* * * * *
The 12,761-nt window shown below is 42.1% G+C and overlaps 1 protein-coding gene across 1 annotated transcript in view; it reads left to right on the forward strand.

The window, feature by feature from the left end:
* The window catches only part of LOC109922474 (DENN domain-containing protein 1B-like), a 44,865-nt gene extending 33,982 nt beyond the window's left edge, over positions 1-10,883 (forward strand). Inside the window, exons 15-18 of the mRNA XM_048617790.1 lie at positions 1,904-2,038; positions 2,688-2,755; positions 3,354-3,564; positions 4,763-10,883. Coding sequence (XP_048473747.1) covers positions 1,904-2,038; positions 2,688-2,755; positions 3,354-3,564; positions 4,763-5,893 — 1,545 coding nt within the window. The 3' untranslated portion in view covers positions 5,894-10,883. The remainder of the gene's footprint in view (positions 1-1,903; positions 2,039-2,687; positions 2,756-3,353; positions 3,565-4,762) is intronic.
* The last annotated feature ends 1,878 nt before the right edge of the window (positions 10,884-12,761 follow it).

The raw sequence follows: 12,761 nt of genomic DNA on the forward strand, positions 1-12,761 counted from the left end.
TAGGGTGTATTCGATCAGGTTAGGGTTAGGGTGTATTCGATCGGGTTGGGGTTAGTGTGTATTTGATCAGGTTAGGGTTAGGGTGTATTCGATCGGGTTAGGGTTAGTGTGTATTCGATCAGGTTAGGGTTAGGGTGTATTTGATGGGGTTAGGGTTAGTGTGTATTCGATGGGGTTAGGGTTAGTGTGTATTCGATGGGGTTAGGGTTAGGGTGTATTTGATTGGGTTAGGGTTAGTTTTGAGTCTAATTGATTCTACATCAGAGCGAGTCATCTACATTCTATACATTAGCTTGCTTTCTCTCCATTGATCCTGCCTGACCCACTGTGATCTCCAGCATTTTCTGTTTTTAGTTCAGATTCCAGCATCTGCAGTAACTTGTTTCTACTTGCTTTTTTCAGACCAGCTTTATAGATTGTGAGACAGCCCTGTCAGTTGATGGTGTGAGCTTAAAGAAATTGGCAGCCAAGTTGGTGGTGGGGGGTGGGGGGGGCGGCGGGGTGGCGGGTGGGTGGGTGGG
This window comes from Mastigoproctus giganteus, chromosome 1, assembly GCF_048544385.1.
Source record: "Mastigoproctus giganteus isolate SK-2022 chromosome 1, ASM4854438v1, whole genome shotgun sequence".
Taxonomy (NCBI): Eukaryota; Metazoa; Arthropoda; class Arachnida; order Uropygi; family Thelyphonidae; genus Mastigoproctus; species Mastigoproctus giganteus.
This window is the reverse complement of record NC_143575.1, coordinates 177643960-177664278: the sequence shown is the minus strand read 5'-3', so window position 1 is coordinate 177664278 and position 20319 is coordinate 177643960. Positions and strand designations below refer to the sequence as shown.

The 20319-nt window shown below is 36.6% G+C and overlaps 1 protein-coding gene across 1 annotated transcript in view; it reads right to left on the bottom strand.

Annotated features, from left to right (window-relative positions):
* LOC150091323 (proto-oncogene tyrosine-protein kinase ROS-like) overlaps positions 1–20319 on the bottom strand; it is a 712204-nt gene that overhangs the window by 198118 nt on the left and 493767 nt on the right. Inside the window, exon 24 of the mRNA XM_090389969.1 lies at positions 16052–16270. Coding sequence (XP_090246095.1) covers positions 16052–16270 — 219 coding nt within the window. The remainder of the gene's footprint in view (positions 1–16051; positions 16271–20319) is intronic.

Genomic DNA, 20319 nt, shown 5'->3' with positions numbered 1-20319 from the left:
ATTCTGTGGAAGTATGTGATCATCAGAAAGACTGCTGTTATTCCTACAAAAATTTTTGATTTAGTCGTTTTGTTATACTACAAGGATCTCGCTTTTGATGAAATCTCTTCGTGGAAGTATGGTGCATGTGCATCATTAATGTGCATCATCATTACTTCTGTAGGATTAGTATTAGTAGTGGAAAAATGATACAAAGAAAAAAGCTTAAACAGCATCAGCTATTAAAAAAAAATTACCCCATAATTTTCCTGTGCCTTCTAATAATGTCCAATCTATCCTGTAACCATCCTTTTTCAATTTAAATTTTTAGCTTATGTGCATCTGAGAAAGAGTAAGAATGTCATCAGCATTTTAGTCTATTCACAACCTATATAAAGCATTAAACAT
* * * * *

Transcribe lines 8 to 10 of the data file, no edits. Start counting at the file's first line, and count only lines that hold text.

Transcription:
Source record: "Mastigoproctus giganteus isolate SK-2022 chromosome 1, ASM4854438v1, whole genome shotgun sequence".
Taxonomy (NCBI): Eukaryota; Metazoa; Arthropoda; class Arachnida; order Uropygi; family Thelyphonidae; genus Mastigoproctus; species Mastigoproctus giganteus.
This window is the reverse complement of record NC_143575.1, coordinates 177643960-177664278: the sequence shown is the minus strand read 5'-3', so window position 1 is coordinate 177664278 and position 20319 is coordinate 177643960. Positions and strand designations below refer to the sequence as shown.